Hoare does not mention subclasses in this particular paper, but Dahl credits him with introducing Nygaard and himself to the concept.9 Nygaard and Dahl had noticed that processes in Simula I often had common elements. Using a superclass to implement those common elements would be convenient. This also raised the possibility that the “process” idea itself could be implemented as a superclass, meaning that not every class had to be a process with a single operating rule. This then was the second great generalization that would make Simula 67 a truly general-purpose programming language. It was such a shift of focus that Nygaard and Dahl briefly considered changing the name of the language so that people would know it was not just for simulations.10 But “Simula” was too much of an established name for them to risk it.
In 1967, Nygaard and Dahl signed a contract with Control Data to implement this new version of Simula, to be known as Simula 67. A conference was held in June, where people from Control Data, the University of Oslo, and the Norwegian Computing Center met with Nygaard and Dahl to establish a specification for this new language. This conference eventually led to a document called the “Simula 67 Common Base Language,” which defined the language going forward.
Several different vendors would make Simula 67 compilers. The Association of Simula Users (ASU) was founded and began holding annual conferences. Simula 67 soon had users in more than 23 different countries.11
21st Century Simula
Simula is remembered now because of its influence on the languages that have supplanted it. You would be hard-pressed to find anyone still using Simula to write application programs. But that doesn’t mean that Simula is an entirely dead language. You can still compile and run Simula programs on your computer today, thanks to GNU cim.
The cim compiler implements the Simula standard as it was after a revision in 1986. But this is mostly the Simula 67 version of the language. You can write classes, subclass, and virtual methods just as you would have with Simula 67. So you could create a small object-oriented program that looks a lot like something you could easily write in Python or Ruby:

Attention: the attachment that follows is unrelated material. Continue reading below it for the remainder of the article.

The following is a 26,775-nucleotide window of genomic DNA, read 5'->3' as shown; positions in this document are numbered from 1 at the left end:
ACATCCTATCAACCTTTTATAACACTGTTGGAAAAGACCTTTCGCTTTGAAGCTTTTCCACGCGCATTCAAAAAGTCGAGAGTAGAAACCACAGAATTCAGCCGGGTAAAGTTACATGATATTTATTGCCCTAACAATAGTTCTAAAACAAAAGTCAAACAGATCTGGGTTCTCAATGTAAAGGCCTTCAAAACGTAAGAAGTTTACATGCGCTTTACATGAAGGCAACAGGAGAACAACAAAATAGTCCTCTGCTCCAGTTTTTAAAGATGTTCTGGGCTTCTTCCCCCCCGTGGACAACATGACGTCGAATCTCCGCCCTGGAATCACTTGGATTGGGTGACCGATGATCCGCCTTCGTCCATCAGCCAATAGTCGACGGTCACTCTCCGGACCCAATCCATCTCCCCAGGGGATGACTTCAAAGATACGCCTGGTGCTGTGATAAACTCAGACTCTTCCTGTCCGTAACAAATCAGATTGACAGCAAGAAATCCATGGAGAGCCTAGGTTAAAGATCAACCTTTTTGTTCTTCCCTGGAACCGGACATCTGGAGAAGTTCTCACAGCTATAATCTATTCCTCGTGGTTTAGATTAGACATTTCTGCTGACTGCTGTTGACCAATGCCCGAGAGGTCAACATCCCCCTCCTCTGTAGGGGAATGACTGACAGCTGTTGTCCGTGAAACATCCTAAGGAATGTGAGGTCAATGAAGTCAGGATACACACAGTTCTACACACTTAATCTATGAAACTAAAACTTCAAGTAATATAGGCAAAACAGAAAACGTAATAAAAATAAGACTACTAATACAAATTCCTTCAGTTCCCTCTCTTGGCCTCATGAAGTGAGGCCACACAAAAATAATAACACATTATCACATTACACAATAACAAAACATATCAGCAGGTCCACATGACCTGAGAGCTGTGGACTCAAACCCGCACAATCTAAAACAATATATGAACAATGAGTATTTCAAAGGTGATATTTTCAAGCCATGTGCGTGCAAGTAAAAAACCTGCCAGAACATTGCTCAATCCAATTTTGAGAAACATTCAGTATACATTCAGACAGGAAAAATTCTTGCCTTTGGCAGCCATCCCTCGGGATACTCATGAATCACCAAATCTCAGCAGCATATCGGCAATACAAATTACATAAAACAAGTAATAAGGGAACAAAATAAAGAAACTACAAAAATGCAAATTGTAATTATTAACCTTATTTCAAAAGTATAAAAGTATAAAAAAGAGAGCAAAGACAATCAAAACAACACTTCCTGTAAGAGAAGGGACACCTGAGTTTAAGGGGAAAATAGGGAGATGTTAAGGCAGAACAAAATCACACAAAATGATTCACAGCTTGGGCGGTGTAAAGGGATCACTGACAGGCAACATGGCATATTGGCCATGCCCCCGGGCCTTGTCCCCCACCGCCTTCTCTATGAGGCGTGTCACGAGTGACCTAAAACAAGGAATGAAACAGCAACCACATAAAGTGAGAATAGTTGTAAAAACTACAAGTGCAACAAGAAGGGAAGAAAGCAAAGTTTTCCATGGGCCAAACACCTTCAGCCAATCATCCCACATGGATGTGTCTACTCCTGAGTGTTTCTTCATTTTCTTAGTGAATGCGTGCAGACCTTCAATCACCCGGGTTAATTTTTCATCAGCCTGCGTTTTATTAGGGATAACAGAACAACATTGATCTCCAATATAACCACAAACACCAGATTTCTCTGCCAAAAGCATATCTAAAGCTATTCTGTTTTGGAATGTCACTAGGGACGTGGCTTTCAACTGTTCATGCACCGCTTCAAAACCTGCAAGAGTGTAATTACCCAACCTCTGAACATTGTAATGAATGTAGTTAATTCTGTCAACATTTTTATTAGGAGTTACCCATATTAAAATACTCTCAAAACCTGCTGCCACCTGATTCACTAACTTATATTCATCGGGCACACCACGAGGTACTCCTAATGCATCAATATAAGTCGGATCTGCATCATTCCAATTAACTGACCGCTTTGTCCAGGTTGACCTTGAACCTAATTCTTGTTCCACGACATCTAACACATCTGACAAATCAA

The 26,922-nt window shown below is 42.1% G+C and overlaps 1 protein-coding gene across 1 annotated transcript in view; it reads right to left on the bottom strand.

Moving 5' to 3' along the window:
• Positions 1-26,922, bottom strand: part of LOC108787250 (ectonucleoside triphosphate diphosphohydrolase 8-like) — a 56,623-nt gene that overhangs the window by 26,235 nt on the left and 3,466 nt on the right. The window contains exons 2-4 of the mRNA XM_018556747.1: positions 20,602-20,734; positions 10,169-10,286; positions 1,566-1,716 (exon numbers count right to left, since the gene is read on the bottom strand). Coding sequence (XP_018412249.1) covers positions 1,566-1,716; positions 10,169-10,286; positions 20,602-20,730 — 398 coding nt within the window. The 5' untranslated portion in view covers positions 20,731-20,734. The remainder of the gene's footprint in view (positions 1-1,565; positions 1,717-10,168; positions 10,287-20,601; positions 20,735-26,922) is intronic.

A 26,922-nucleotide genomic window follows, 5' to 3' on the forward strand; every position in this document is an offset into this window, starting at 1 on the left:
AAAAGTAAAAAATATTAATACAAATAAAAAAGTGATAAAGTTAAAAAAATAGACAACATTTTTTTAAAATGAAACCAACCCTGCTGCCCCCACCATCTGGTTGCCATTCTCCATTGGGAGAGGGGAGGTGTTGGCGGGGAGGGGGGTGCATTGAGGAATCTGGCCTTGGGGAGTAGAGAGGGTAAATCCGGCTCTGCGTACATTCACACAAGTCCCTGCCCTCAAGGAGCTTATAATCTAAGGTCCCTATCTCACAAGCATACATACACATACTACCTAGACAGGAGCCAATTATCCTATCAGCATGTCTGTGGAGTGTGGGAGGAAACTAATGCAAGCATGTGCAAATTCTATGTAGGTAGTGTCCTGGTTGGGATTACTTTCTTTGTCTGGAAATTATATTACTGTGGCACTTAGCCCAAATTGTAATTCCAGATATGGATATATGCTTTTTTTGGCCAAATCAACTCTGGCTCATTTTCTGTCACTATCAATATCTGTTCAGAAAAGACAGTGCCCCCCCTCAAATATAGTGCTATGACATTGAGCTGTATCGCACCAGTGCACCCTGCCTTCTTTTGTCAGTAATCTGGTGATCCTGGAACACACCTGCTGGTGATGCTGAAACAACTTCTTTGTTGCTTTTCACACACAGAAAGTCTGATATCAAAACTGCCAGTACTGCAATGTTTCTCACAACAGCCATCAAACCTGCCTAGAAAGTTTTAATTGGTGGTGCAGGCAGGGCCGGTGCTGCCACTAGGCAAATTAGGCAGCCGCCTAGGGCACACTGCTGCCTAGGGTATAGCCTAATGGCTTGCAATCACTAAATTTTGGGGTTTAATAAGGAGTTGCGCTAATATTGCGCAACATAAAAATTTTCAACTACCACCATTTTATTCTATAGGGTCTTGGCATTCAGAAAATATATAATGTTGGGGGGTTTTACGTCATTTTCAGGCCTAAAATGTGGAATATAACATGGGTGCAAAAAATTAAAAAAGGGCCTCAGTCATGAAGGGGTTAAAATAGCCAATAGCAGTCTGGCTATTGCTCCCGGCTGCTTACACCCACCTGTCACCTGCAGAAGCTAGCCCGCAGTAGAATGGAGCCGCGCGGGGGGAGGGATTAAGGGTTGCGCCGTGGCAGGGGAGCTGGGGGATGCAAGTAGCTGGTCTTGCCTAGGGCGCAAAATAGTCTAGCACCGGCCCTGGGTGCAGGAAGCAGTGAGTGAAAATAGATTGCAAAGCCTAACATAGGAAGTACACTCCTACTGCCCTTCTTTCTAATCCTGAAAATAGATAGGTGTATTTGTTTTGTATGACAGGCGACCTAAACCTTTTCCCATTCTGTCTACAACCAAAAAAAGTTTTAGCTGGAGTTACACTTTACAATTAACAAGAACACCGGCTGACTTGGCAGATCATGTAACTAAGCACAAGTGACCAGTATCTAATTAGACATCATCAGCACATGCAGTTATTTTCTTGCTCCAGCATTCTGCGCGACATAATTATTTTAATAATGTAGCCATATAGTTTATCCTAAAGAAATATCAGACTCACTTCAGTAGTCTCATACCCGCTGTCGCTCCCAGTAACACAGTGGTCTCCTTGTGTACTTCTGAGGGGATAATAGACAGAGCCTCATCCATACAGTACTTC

! dogs.sim ; Begin Class Dog; ! The cim compiler requires virtual procedures to be fully specified ; Virtual: Procedure bark Is Procedure bark;; Begin Procedure bark; Begin OutText("Woof!"); OutImage; ! Outputs a newline ; End; End; Dog Class Chihuahua; ! Chihuahua is "prefixed" by Dog ; Begin Procedure bark; Begin OutText("Yap yap yap yap yap yap"); OutImage; End; End; Ref (Dog) d; d :- new Chihuahua; ! :- is the reference assignment operator ; d.bark; End;
You would compile and run it as follows:
$ cim dogs.sim Compiling dogs.sim: gcc -g -O2 -c dogs.c gcc -g -O2 -o dogs dogs.o -L/usr/local/lib -lcim $ ./dogs Yap yap yap yap yap yap
(You might notice that cim compiles Simula to C, then hands off to a C compiler.)
This was what object-oriented programming looked like in 1967, and I hope you agree that aside from syntactic differences this is also what object-oriented programming looks like in 2019. So you can see why Simula is considered a historically important language.
But I’m more interested in showing you the process model that was central to
Simula I. That process model is still available in Simula 67, but only when you
Process class and a special
In order to show you how processes work, I’ve decided to simulate the following scenario. Imagine that there is a village full of villagers next to a river. The river has lots of fish, but between them the villagers only have one fishing rod. The villagers, who have voracious appetites, get hungry every 60 minutes or so. When they get hungry, they have to use the fishing rod to catch a fish. If a villager cannot use the fishing rod because another villager is waiting for it, then the villager queues up to use the fishing rod. If a villager has to wait more than five minutes to catch a fish, then the villager loses health. If a villager loses too much health, then that villager has starved to death.
This is a somewhat strange example and I’m not sure why this is what first came to mind. But there you go. We will represent our villagers as Simula processes and see what happens over a day’s worth of simulated time in a village with four villagers.
The full program is available here as a Gist.
The last lines of my output look like the following. Here we are seeing what happens in the last few hours of the day: